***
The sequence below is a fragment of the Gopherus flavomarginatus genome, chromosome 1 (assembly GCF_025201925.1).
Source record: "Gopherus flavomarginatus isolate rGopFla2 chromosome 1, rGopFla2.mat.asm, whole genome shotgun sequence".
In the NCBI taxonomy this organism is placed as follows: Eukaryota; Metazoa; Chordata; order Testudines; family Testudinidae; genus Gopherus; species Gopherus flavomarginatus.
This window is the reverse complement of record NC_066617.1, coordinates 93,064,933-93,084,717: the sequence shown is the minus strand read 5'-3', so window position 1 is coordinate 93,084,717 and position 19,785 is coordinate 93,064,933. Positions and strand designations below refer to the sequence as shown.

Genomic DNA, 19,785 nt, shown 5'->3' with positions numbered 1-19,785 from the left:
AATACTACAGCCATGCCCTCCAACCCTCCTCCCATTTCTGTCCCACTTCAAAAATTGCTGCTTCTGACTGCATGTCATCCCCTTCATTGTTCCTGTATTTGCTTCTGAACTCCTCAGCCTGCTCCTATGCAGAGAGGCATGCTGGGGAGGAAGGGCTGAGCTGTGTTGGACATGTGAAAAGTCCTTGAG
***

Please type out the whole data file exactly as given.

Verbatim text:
The sequence below is a fragment of the Gopherus flavomarginatus genome, chromosome 1 (assembly GCF_025201925.1).
Source record: "Gopherus flavomarginatus isolate rGopFla2 chromosome 1, rGopFla2.mat.asm, whole genome shotgun sequence".
In the NCBI taxonomy this organism is placed as follows: Eukaryota; Metazoa; Chordata; order Testudines; family Testudinidae; genus Gopherus; species Gopherus flavomarginatus.
This window is the reverse complement of record NC_066617.1, coordinates 93,064,933-93,084,717: the sequence shown is the minus strand read 5'-3', so window position 1 is coordinate 93,084,717 and position 19,785 is coordinate 93,064,933. Positions and strand designations below refer to the sequence as shown.

Genomic DNA, 19,785 nt, shown 5'->3' with positions numbered 1-19,785 from the left:
AATACTACAGCCATGCCCTCCAACCCTCCTCCCATTTCTGTCCCACTTCAAAAATTGCTGCTTCTGACTGCATGTCATCCCCTTCATTGTTCCTGTATTTGCTTCTGAACTCCTCAGCCTGCTCCTATGCAGAGAGGCATGCTGGGGAGGAAGGGCTGAGCTGTGTTGGACATGTGAAAAGTCCTTGAG